4 South New Middletown Road
Media, PA 19063
Phone: (610) 565-5800
Fax: (610) 565-7748
Arts & Museums
The esteemed Pennsylvania Veterans Museum is also referred to as the Media Armory. Constructed in 1908, this armory has been now transformed into a museum that opened in 2005. It chronicles and provides insight into the important battles in the history of United States. Check website for more details.
The Museum of Mourning Art is less than 30 minutes from Philadelphia and explores the unusual history and artistic culture of grief. The museum features familiar death symbols, such as the skull and cross bones, that are found on books, clocks, engravings, bells, ceramics, tombstones and a variety of other objects related to death. A special exhibit features more than seventy pieces of mourning jewelry, worn as mementos of the deceased. Most notable is a special exhibit dedicated to George Washington and the national grief that gripped America.
Occupying the former residence of Christian C. Anderson, a renowned public figure in Chadds Ford, this eponymous museum showcases the rich private collection he amassed during his lifetime as a musician, poet, historian, teacher and much more. Despite being a fairly modest space, the eight-room museum showcases a treasure-trove of intriguing artifacts and Americana. Prominent exhibits at the museum include artifacts from the two world wars, artwork by N. C. Wyeth and autographs by renowned historical figures. Check website for more.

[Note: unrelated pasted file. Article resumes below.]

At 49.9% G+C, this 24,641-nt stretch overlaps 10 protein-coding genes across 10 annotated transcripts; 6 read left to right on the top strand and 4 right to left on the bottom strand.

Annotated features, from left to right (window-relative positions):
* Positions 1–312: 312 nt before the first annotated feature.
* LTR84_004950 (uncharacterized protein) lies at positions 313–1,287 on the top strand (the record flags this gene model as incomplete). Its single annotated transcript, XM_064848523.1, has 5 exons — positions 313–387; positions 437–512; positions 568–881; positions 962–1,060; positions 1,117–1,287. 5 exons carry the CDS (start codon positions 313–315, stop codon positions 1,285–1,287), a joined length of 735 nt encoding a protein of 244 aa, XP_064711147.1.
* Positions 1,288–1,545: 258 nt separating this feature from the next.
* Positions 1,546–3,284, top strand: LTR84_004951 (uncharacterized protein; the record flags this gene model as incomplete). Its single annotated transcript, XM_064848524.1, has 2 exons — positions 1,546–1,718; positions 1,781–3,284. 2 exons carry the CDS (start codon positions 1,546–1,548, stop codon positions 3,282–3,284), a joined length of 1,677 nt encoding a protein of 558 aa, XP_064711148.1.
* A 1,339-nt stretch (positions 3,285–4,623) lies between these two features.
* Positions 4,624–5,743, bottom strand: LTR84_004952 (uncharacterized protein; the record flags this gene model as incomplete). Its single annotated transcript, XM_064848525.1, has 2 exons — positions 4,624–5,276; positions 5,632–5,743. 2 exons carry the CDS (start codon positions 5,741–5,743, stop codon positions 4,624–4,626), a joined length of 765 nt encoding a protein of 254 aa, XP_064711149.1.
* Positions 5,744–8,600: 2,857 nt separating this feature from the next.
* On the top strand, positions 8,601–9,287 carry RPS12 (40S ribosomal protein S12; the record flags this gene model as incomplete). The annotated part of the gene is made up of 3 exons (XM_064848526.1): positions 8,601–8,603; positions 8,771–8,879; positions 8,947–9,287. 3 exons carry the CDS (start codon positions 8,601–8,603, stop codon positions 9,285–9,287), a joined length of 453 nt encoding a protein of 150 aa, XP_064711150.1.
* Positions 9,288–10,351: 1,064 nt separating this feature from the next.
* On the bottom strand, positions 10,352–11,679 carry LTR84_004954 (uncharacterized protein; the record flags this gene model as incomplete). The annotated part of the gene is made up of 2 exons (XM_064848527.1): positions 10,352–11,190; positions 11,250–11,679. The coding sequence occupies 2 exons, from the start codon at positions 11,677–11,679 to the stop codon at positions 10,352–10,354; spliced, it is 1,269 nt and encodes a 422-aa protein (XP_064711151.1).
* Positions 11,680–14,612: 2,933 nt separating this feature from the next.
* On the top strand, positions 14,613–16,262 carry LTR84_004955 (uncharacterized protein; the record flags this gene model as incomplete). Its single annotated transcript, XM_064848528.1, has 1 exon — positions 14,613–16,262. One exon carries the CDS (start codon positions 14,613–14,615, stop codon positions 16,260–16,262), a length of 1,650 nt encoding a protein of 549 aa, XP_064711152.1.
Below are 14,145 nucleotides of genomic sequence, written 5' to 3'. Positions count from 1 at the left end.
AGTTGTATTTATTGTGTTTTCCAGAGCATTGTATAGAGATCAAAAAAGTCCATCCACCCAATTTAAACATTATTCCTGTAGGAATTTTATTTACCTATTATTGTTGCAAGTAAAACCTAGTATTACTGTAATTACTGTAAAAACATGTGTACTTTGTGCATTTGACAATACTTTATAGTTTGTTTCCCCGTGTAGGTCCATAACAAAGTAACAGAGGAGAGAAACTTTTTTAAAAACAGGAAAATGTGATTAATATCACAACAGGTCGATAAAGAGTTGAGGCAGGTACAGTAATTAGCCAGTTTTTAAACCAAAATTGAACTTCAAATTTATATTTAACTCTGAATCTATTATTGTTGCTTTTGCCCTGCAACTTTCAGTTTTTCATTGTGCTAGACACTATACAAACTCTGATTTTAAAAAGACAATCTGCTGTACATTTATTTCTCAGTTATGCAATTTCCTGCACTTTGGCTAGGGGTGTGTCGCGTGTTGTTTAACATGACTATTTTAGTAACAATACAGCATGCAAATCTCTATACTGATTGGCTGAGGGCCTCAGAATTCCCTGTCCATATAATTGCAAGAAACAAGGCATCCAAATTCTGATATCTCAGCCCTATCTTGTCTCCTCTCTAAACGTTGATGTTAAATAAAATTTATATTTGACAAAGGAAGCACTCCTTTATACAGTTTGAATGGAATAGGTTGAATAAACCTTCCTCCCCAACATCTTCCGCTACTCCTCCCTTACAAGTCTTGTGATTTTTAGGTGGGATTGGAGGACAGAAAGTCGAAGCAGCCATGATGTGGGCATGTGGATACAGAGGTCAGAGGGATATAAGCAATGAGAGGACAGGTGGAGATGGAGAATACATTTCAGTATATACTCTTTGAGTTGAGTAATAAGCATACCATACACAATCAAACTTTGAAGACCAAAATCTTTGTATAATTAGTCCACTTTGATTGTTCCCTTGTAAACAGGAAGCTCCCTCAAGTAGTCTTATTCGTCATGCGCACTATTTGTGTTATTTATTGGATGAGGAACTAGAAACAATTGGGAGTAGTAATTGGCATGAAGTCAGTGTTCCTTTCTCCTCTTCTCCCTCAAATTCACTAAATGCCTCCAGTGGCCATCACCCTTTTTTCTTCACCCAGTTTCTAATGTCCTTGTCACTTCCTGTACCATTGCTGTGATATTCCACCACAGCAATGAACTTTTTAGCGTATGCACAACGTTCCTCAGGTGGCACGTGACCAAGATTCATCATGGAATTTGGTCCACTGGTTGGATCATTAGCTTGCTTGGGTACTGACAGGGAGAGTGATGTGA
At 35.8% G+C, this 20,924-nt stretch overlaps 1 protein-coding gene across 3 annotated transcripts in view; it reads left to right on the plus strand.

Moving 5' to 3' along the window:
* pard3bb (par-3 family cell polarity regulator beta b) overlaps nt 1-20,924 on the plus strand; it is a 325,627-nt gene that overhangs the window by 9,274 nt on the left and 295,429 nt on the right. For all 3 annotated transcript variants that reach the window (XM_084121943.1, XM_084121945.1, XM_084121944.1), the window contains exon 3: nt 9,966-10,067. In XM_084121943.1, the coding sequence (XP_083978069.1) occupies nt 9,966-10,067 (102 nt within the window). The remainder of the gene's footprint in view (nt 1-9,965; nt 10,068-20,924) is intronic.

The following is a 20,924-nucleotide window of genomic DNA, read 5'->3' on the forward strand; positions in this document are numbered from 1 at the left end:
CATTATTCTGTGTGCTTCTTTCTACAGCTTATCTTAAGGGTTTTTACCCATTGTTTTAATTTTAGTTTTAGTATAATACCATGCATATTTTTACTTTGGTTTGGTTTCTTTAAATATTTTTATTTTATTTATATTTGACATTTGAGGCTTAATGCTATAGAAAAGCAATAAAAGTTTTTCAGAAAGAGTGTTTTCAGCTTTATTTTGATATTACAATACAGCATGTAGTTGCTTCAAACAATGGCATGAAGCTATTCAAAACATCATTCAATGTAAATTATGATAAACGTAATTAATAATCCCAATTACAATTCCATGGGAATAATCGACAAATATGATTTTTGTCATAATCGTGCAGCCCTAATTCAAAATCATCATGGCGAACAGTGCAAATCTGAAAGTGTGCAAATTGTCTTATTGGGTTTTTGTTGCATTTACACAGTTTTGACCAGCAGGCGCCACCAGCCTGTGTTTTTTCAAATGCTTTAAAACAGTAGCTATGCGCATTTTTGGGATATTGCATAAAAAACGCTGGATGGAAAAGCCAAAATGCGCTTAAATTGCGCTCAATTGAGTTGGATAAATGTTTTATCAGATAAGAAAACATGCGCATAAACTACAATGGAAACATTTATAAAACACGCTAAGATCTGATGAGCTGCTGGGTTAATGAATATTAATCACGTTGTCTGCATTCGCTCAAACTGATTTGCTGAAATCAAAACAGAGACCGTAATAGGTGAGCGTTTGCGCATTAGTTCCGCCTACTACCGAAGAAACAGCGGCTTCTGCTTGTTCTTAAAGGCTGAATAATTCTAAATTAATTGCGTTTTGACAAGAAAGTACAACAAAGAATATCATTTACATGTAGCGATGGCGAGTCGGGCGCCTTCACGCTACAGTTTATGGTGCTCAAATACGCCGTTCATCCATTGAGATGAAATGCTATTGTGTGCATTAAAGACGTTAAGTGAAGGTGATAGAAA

One of the most renowned museums in the region, the Brandywine River Museum houses some great pieces of art representing the American culture. Take part in the various tours, exhibitions, educational programs and events held here to get a better understanding of American art and culture.
This museum is a must-see for aviation buffs, as well as those with an interest in military history. With 35 civilian and military helicopters, autogiros and convertiplanes, the American Helicopter Museum has a well-rounded collection of impressive machines, including the V-22 Osprey. If you're looking for a thrill, try the 6-8 minute helicopter ride - USD35.00 per person. If you prefer the safety of land, stop into the library and browse the many historic documents and artifacts on display. Finish your trip with a stop at the gift shop, where you're sure to find that one-of-a-kind souvenir.
Visitors can learn all about American history and Chester County history during the Colonial States era at the Chester County Historical Society.There are several historical artifacts available for display and research at the Historical Society, including newspapers that date back to the late 1700s. There are several other exhibits, all of which pertain to Chester County's long and rich history as a colonial town. For more specific details regarding current events, refer to the website.